In the figurative words of John Roach, National Geographic, “(…) the sea has eyes in its stars.” Pardon… ?
To be precise: Scientists have discovered a species of brittle star, Ophiocoma wendtii, with crystalline microlens plates in its skeleton that have exceptional optical performance: according to Gordon Hendler and Joanna Aizenberg, the scientists that made the brilliant discovery, the microlens plates in the brittle stars outer skeleton are even compensated for physical effects that bother us when we fabricate lenses in the laboratory (birefringence and spherical aberration!). From the microlenses the light is focused onto nerve bundles located beneath to transmit the optical information to the rest of the body.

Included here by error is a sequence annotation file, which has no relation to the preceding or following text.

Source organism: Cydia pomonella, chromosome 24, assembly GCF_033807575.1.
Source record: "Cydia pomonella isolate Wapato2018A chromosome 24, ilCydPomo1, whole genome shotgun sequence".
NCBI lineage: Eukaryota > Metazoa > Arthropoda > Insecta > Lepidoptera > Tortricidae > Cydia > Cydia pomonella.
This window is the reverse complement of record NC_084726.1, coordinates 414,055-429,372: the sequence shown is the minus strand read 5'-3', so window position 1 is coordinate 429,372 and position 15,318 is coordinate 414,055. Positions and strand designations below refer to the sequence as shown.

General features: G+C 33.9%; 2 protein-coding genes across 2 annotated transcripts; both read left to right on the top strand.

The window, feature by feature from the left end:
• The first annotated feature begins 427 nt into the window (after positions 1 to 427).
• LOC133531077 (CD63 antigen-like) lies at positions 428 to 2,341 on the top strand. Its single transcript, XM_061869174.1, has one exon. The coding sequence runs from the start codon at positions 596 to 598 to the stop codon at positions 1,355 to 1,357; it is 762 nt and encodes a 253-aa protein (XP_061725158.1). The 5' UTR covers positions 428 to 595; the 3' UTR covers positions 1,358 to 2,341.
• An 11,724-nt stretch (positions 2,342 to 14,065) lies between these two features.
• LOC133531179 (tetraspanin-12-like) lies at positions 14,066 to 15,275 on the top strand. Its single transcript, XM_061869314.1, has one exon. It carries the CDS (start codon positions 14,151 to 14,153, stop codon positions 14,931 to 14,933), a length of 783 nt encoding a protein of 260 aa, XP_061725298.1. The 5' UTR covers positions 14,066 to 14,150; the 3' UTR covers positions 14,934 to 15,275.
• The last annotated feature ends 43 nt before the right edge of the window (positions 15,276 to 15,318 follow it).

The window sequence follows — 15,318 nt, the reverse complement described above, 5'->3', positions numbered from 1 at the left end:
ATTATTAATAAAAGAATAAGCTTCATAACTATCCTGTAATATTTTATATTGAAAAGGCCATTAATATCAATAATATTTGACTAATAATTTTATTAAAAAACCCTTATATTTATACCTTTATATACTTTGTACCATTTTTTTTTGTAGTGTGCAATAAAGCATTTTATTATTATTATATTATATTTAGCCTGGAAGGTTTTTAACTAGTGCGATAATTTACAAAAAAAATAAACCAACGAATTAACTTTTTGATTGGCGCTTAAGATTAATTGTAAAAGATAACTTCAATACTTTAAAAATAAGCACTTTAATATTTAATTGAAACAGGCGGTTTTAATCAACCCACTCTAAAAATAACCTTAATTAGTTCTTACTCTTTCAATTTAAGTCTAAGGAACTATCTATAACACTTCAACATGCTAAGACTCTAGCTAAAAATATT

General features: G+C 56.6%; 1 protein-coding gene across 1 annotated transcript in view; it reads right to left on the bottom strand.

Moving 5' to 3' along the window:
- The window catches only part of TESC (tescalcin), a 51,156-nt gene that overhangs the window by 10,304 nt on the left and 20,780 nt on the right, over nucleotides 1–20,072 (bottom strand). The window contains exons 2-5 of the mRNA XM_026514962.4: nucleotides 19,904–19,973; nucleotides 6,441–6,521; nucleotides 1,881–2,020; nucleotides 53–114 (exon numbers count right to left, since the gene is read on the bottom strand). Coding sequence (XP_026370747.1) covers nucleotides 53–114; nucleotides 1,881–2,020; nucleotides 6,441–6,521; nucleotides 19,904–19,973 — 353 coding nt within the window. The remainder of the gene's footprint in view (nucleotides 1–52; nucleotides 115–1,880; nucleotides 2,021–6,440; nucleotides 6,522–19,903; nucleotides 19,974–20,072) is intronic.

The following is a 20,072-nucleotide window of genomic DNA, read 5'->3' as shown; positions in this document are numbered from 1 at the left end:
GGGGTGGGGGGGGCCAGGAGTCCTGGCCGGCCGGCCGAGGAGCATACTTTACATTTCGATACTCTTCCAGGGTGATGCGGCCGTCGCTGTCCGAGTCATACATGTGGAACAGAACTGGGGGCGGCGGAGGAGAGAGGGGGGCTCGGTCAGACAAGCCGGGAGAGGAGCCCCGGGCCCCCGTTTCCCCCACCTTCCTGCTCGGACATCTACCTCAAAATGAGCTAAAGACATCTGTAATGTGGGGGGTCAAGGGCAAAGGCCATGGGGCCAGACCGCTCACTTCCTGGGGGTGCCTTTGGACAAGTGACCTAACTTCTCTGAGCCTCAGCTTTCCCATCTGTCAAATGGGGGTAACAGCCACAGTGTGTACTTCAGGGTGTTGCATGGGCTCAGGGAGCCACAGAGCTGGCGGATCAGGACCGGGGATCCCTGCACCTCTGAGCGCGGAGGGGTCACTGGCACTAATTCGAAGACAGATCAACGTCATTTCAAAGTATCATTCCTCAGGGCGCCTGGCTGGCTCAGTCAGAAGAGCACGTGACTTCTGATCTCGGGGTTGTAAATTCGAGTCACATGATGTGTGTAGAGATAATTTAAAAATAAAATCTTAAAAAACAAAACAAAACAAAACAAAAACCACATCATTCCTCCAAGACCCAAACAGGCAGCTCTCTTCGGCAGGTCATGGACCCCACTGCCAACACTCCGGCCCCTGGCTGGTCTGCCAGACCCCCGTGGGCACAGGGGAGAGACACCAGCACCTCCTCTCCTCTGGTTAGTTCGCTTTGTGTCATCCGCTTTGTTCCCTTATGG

Although yet unproven, the whole photoreceptive system of the brittle star is thought to function like a compound eye, allowing the detection of predators or seeking out hiding places. The study of creatures such as O. wendtii has important implications for science. How the brittle star’s visual system works may be useful, for example, in developing technologies for chip design in optical networks and better lithographic techniques. Thereby, the microlens arrays of the brittle star O. wendtii proofs that nature is often a step ahead of people and foreshadows technical developments.